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Pentagon Weighs Sharp Drawback in Support for C.I.A.

By December 12, 2020News, Print

As published by the New York Times by Eric Schmitt and Julian Barnes

WASHINGTON — The Trump administration is considering whether to pull back military support for the C.I.A., including potentially taking back much of the drone fleet the C.I.A. uses, according to current and former officials. The shift could sharply curtail the agency’s counterterrorism efforts that were greatly expanded after the Sept. 11, 2001, attacks.

The administration is considering multiple options that could take effect as early as Jan. 5. One would reduce the number of Pentagon personnel sent to the agency — many of them Special Operation forces who work in the C.I.A.’s paramilitary branch. But other changes being considered would be far broader and more consequential, making it harder for the agency to work out of military bases, use the Defense Department’s medical evacuation abilities or conduct covert drone strikes targeting terrorists in hot spots around the world.

Former officials cautioned that President-elect Joseph R. Biden Jr. could immediately reverse any changes once he takes office next month. Nevertheless, depending on how quickly the Pentagon enacts such decisions, the new administration could find some harder to quickly undo.

It was not clear why the Trump administration is pressing forward with their review, given that Mr. Biden could easily roll it back. Some former agency officers viewed the move as a last attempt by President Trump, who has long reviled the intelligence agencies over their assessment that Russia interfered to help his 2016 presidential campaign, to diminish the C.I.A.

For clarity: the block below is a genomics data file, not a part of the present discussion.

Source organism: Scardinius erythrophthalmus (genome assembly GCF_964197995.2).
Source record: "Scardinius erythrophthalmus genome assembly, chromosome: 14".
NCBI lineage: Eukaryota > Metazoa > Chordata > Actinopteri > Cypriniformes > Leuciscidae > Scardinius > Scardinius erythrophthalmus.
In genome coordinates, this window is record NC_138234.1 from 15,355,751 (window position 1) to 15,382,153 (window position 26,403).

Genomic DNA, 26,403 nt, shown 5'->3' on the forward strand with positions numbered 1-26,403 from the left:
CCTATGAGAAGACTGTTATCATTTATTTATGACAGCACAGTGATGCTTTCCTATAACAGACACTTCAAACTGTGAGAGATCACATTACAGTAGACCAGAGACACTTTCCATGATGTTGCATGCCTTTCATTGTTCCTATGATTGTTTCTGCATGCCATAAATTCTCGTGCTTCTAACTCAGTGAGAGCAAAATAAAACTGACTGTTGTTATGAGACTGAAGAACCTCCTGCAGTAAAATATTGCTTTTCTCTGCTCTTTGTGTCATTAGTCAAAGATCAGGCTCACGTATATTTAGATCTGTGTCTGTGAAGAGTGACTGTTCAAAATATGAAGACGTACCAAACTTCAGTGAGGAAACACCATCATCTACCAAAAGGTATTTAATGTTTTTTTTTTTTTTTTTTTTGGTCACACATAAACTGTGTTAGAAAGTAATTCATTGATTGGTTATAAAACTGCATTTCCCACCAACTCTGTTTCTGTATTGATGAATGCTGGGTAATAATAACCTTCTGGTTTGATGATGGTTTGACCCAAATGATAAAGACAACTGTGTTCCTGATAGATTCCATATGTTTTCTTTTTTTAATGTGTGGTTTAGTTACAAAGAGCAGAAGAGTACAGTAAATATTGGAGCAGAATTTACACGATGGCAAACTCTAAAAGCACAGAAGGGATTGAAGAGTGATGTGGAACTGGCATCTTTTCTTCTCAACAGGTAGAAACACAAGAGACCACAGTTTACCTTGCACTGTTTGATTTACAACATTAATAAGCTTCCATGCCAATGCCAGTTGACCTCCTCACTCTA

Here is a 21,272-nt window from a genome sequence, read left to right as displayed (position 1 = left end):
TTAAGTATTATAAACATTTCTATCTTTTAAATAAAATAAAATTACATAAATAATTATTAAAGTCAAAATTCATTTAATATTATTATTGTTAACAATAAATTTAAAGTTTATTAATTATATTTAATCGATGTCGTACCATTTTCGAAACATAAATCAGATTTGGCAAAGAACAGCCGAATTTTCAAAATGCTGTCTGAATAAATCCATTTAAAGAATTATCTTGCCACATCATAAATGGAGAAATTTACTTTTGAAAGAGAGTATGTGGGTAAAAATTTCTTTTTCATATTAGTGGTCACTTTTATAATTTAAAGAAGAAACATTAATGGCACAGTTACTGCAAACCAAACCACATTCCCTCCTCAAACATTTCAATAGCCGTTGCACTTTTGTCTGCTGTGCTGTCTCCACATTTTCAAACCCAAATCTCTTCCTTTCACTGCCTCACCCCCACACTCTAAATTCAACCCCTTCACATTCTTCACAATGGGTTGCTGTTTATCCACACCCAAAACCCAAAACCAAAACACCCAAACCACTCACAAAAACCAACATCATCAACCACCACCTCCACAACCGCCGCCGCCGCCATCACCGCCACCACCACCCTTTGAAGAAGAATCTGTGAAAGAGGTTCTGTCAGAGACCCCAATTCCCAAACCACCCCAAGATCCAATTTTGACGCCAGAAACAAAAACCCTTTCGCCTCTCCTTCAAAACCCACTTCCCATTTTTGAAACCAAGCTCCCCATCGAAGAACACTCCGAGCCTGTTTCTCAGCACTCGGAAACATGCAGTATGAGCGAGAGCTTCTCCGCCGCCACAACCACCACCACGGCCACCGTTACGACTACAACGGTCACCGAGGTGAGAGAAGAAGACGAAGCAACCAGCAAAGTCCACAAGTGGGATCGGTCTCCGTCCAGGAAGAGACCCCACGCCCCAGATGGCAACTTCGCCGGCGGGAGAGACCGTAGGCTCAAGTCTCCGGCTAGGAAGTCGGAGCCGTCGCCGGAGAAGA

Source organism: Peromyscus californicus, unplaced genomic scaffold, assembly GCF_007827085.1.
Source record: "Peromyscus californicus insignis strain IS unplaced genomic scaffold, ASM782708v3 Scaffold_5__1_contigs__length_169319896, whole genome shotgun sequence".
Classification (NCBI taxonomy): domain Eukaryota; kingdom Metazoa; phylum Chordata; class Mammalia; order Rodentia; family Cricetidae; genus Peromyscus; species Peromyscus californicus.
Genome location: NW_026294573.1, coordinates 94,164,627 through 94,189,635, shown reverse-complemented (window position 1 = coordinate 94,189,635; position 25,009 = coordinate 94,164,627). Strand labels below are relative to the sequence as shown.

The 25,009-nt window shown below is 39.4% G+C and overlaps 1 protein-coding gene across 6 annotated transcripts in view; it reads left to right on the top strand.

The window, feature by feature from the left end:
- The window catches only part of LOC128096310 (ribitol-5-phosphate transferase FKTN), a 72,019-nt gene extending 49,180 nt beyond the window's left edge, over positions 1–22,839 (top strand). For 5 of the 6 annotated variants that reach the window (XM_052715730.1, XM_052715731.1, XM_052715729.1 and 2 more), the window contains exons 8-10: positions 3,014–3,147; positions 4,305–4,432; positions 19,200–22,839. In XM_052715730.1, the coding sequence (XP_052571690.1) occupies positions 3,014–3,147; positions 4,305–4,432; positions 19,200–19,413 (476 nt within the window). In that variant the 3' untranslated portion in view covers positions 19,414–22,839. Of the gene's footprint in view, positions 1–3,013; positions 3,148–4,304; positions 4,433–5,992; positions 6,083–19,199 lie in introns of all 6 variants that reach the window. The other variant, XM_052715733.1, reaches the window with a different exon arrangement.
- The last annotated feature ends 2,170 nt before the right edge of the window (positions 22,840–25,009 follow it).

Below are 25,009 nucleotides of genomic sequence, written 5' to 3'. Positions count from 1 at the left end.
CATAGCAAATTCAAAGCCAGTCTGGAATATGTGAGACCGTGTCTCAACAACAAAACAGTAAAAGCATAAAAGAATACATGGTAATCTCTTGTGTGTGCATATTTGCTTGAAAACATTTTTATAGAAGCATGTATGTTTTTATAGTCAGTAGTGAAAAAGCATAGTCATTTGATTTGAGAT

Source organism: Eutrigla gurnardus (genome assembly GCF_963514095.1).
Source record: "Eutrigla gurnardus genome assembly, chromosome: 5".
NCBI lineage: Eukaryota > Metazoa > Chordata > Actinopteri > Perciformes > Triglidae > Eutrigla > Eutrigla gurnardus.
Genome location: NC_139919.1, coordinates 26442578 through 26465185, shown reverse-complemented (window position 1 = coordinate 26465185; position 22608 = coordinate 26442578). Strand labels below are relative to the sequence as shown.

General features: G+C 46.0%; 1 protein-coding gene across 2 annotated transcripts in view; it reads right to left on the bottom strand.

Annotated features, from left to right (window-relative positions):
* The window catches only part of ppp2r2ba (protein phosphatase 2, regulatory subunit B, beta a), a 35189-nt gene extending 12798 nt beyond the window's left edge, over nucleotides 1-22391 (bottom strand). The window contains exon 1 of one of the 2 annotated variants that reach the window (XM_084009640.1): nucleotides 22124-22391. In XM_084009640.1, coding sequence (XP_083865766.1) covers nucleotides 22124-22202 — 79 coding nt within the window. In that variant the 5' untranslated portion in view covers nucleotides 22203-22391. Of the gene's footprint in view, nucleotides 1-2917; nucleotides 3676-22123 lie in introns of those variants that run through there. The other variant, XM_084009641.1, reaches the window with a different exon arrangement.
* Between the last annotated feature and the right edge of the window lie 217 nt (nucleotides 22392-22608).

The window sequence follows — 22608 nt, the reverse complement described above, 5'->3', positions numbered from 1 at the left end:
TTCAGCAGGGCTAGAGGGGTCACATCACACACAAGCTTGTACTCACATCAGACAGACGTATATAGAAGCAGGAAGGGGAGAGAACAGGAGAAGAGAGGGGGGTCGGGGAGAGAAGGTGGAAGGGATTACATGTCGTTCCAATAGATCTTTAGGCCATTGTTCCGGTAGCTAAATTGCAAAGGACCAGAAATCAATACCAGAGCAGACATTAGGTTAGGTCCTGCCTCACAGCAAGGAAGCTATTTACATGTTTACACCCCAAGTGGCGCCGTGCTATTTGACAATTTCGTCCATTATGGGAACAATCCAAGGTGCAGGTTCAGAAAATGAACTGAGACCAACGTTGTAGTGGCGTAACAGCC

The Pentagon is reviewing a 15-year-old memorandum of understanding with the C.I.A. with the aim of moving some personnel from supporting the agency to other posts, a senior administration official said. Some in the Pentagon believe the C.I.A. has been getting too many military assets and the Defense Department wants more say in their allocation.

Ezra Cohen-Watnick, who was installed last month as the acting under secretary of defense for intelligence and is viewed among some career officials as a highly ideological Trump loyalist, drove the effort, current and former officials said. Christopher C. Miller, the acting secretary of defense and a longtime Army Green Beret, supports it as long overdue and part of business as usual for the Pentagon, which must constantly review how it uses its assets, according to a senior American official.

“The Pentagon has been trying to better allocate its resources to focus more on the so-called great power competition with China,” Lt. Col. Uriah L. Orland of the Air Force, a Defense Department spokesman, said in response to a request for comment.

“Much has changed in the first two decades of this century, and D.O.D. simply is working with C.I.A. to ensure that both D.O.D. and C.I.A. are able to jointly confront the national security challenges facing the United States,” he said.

While the C.I.A. declined to discuss the deliberations, Nicole de Haay, a spokeswoman for the agency, said it was confident that its close collaboration with the Defense Department would continue “for years to come.”

The review covers the allocation of military experts on counterterrorism detailed from the Pentagon to the C.I.A., but the changes could be broader than that, according to the people briefed on the effort.

One version of the plan could reduce the number of military bases the Pentagon allows the C.I.A. to use, and even curb the number of places in the world where the Defense Department provides medical evacuation and treatment to agency officers and contractors.

“That would mark a setback for U.S. national security,” Michael P. Mulroy, the Pentagon’s former top Middle East policy official and a former C.I.A. paramilitary officer, said in an email of the proposed changes. “This relationship, together as a team, led to some of the biggest successes we had in Afghanistan, Iraq and the overall global war against terrorism.”

About two-thirds to three-fourths of the C.I.A.’s fleet of drones are owned by the Air Force and lent to the agency, according to former officials.

About two-thirds to three-fourths of the C.I.A.’s fleet of drones are owned by the Air Force and lent to the agency, according to former officials.